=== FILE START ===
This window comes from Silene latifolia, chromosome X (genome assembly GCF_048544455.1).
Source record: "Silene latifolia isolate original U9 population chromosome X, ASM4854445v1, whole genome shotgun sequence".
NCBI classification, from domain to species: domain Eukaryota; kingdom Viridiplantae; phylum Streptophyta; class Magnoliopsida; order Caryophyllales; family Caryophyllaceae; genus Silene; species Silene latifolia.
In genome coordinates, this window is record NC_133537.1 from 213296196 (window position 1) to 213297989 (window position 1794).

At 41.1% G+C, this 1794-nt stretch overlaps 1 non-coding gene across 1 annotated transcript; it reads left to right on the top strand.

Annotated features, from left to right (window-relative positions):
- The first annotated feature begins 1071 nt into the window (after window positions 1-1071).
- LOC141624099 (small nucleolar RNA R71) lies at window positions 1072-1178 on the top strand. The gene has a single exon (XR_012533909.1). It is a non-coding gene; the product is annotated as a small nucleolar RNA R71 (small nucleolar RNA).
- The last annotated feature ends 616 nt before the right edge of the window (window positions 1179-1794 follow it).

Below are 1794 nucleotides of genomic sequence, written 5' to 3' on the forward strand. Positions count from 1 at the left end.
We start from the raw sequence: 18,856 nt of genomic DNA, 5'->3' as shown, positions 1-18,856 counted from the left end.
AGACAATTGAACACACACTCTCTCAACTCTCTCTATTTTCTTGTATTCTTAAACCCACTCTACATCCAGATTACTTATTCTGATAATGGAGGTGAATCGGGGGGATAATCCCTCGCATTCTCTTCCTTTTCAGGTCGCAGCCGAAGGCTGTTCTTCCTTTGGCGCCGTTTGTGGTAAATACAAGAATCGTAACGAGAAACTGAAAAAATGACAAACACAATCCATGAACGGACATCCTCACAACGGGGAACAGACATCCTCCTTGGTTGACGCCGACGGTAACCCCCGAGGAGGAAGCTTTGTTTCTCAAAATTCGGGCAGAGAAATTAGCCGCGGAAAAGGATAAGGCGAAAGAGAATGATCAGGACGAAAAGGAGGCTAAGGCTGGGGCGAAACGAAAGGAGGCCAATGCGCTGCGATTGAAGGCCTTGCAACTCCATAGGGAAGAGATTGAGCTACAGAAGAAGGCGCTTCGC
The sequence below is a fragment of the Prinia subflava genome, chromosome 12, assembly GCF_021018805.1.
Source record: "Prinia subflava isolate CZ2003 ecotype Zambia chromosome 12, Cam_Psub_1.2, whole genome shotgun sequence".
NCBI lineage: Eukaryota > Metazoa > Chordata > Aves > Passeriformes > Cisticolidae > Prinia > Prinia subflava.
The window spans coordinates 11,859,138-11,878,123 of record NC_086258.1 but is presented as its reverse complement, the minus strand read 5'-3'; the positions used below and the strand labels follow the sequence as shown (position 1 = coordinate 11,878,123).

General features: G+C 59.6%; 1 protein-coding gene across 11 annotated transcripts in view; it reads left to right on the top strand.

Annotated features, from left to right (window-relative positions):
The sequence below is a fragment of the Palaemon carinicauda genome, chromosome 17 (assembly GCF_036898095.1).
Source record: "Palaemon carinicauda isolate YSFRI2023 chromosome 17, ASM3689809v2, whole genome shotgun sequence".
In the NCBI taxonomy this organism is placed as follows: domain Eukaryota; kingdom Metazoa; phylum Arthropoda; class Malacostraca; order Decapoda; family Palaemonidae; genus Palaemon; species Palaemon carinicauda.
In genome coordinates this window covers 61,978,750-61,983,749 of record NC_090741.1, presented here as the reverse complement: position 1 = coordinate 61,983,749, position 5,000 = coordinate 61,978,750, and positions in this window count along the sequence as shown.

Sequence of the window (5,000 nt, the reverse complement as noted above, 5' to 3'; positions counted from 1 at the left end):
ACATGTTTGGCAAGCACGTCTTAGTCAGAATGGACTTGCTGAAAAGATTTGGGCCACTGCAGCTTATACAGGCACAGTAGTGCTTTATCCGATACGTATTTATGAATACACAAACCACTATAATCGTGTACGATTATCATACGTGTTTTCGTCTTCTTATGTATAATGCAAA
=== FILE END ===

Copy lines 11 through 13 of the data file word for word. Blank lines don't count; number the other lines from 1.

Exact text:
We start from the raw sequence: 18,856 nt of genomic DNA, 5'->3' as shown, positions 1-18,856 counted from the left end.
AGACAATTGAACACACACTCTCTCAACTCTCTCTATTTTCTTGTATTCTTAAACCCACTCTACATCCAGATTACTTATTCTGATAATGGAGGTGAATCGGGGGGATAATCCCTCGCATTCTCTTCCTTTTCAGGTCGCAGCCGAAGGCTGTTCTTCCTTTGGCGCCGTTTGTGGTAAATACAAGAATCGTAACGAGAAACTGAAAAAATGACAAACACAATCCATGAACGGACATCCTCACAACGGGGAACAGACATCCTCCTTGGTTGACGCCGACGGTAACCCCCGAGGAGGAAGCTTTGTTTCTCAAAATTCGGGCAGAGAAATTAGCCGCGGAAAAGGATAAGGCGAAAGAGAATGATCAGGACGAAAAGGAGGCTAAGGCTGGGGCGAAACGAAAGGAGGCCAATGCGCTGCGATTGAAGGCCTTGCAACTCCATAGGGAAGAGATTGAGCTACAGAAGAAGGCGCTTCGC
The sequence below is a fragment of the Prinia subflava genome, chromosome 12, assembly GCF_021018805.1.